Nevada shot 46.2 percent on the road to 49.5 percent at home. The same translated from beyond the arc. They shot 31.4 percent from three on just over 25 attempts per game on the road compared to 38.6 percent from behind the arc on 26 attempts. Its heavy reliance on the three-pointer put them down double digits in the early going against the Lobos en-route to a season-high 27-point defeat.

To their credit, the Wolf Pack’s travel schedule was a bit hectic at times this season. Nevada played two-straight road games six times this season. One of which included a three-game travel stint from Chicago against Loyola, Chicago to Los Angeles to face the USC Trojans and to Arizona State against the Sun Devils. The travel between the east and west coast cities via plane totaled 1,739 miles.

In a four-day span, Nevada made the 870.4 mile trip from Laramie, Wyoming to San Diego, California without much leeway time in between. Following its 65-57 loss to the Aztecs, the Pack made a late plane ride back to Reno and had to prepare for the Fresno State Bulldogs.

“Every night is a grind in this league with the way we travel,” Musselman said. “You take all the top 25 teams and it’s surprising. Coming back from San Diego State, we didn’t get home until 1:30 in the afternoon and we had to have a practice.”

Despite the disappointing ending to the season, Nevada’s production was up there with the best teams in the nation. The Pack ranked as high as 18th in ESPN’s College Basketball Power Index and held its opponents to sub-40 percent shooting 12 times. They dominated the Mountain West in multiple offensive and defensive categories including 80.1 points per game at a 13.3 margin.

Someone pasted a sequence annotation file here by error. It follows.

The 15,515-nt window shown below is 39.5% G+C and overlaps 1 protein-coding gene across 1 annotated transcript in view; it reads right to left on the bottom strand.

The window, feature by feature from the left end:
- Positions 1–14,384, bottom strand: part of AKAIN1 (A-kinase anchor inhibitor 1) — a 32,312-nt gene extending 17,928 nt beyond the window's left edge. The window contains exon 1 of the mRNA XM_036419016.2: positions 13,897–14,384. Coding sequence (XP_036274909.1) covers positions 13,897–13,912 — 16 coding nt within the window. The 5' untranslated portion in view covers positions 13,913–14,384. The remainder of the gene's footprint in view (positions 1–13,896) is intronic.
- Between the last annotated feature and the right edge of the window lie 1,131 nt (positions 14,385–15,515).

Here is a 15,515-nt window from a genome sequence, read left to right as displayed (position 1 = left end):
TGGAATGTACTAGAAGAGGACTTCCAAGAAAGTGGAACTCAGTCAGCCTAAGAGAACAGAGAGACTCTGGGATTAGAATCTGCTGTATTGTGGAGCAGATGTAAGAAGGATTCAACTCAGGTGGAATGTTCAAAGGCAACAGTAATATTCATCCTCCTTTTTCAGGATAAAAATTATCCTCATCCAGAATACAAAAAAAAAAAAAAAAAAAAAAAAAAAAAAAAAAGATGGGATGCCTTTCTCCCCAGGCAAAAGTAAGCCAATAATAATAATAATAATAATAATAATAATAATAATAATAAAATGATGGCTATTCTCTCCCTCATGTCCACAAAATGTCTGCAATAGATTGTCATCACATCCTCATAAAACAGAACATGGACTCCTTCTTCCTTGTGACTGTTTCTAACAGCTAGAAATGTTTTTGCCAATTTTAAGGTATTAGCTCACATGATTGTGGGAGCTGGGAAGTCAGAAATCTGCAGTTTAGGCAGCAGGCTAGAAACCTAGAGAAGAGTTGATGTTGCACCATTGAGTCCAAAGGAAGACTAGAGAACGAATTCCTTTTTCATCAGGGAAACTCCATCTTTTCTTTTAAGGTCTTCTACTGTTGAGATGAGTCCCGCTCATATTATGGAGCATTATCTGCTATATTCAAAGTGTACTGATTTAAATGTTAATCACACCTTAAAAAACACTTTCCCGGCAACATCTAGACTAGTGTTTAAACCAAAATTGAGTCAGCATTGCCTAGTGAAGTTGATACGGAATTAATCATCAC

As a whole, the Wolf Pack’s season was a successful one for a mid-major program.

“It’s really hard to go through the obstacles you go through as a mid-major and play at this pace,” Musselman said. “That’s why I think it’s hard for them to go through the season and some of the records they have compared to other teams.”

On the floor, Nevada’s postseason success rested on the shoulders of the regular starting five of Tre’Shawn Thurman, Trey Porter, Caroline and the Martin twins. Musselman implemented a short seven-to-eight man rotation for the good part of the season, with junior guard Jazz Johnson and freshman forward Jordan Brown serving as the main contributors off the bench. Nisre Zouzoua and Corey Henson also saw time this season.

All fifth-year seniors, this particular starting five accumulated for 62.4 percent of the points this season, scoring 1,712 of the 2,753 total points in 28 games played. They also were responsible for putting on a show in downtown Reno which ultimately broke the school attendance record of 163,169. On top of that, five total seniors on the team scored 1,000 career points or more to top another school record. Their 22-1 record was the best start in school history after 23 games.

Nevada’s record-setting season was cut short for a multitude of reasons, but this Pack team will truly be missed and will be remembered as one of the greatest to ever step foot at Lawlor Events Center.